While we may no longer be exploring new countries or rich history, our life here is very nice. I work with a great team and enjoy what I am doing. Patrick just started year 10 and is in all advanced placement classes, is almost as excited about his studies as he is the upcoming beach bonfire or surfing with his buddies, learning to drive and maybe even kissing a girl (gasp). Kellen is starting ‘real school’, or kindergarten, on Monday and cannot wait to tell us about his science studies which he is sure he will do on day one. Ella had her first few days of preschool last week and is proud to be the big girl who gets to stay after having brought and picked up Kellen every day last year. Nicole has integrated well and made her group of friends as she always does and is even considering going back to work here in Sydney. We live on the northern beaches outside of the city, a long commute into the Sydney CBD but a stones throw from an idyllic little village with a grocer, a butcher and a baker. The house overlooks Bilgola beach to the back and Avalon beach to the front, with view of the water from most rooms. The community is small but great, with the same people at the ballet recital as at the nippers morning or soccer or just in the grocery store. Not that everyone knows everyone, but it is close. A place I feel good with Patrick running around town. Almost what I imagine stepping back into time would be like, to the town my parents grew up in with the exception of being on the east coast of Australia vs. the plains of northern Minnesota. Small difference. The family is happy here, the lifestyle is great, the environment perfect for raising a family.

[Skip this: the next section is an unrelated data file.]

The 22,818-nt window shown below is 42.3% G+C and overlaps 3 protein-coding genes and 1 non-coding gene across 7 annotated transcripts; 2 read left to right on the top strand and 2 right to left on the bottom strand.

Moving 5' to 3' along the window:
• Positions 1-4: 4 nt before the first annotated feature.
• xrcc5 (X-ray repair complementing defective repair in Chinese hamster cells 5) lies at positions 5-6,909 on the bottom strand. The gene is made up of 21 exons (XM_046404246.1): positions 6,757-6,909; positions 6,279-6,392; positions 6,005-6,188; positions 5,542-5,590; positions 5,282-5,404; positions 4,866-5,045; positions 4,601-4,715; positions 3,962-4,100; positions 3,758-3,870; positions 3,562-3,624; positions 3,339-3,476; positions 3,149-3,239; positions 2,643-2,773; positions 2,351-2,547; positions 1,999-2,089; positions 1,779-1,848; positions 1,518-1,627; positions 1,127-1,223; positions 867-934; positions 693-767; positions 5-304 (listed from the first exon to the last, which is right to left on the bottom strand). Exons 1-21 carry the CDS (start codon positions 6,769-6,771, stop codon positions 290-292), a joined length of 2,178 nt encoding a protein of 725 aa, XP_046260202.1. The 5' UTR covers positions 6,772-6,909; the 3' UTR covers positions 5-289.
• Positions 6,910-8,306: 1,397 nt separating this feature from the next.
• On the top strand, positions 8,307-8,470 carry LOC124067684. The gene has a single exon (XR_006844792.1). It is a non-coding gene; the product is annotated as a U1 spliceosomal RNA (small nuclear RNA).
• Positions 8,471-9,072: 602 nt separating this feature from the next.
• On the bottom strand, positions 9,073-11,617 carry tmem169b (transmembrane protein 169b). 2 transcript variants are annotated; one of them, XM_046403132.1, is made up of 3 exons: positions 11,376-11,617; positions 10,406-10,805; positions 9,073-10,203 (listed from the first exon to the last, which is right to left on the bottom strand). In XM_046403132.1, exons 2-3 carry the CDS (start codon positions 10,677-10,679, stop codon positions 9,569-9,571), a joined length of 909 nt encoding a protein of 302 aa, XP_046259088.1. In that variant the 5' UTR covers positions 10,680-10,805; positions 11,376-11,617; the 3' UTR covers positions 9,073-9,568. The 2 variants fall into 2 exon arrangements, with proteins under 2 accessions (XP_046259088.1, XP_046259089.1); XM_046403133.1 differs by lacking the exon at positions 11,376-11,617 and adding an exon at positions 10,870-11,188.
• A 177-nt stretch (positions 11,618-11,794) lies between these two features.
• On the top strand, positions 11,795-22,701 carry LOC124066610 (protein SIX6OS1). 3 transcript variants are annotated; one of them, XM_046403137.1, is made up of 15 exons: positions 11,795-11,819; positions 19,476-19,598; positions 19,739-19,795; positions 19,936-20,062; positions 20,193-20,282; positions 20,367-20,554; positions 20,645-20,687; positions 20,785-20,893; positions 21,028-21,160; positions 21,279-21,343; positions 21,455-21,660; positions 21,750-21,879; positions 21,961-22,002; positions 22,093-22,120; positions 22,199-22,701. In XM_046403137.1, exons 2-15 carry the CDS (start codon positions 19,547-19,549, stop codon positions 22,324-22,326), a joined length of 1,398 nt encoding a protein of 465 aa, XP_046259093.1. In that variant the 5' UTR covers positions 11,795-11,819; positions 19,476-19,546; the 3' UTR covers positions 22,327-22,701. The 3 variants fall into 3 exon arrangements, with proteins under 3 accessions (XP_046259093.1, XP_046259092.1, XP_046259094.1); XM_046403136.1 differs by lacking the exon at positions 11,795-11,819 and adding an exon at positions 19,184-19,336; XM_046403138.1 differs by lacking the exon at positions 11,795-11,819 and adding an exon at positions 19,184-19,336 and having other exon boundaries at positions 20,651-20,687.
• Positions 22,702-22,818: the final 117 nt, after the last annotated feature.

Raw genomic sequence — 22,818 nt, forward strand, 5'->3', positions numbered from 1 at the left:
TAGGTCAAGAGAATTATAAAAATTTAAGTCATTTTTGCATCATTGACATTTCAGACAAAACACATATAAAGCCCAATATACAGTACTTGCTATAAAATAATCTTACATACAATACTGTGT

But somehow something still pulls at me. Maybe it is lingering wanderlust, a yearning to get out and explore the world, new cultures, meet different people. It is this that set us out to begin with.
We are approaching an inflection point – if we moved this August, Patrick would be entering his final two years of high school in the northern hemisphere. I could not justify moving him later than this which leads us to the conclusion that either we push on this winter (August) or we hold tight and let Patrick graduate down here in three years. We either pack up and start again, likely in mainland Europe somewhere, or really settle in – apply for Australian residency, maybe buy nicer cars, think about getting a dog. The shift from living somewhere where you anticipate being a couple of years vs. somewhere you plan to be longer, maybe a lot longer, is subtle but real. Little decisions around cell phones or where to live or gym membership are put into new light. Vacation planning changes. Work and career conversations shift. College research for Patrick takes a different light. We would need to get local drivers licenses.
I am not sure where we will land with the decision – my heart pulls me to move on while my mind tells me the best thing to do is to stay for a while and enjoy life – see Patrick graduate, the kids build deeper friendships and Nicole not thrust into a new place again to make friends from scratch. Fortunately it is not a decision we need to make today, so until we do, we will be enjoying the pleasant life and be swimming between the flags.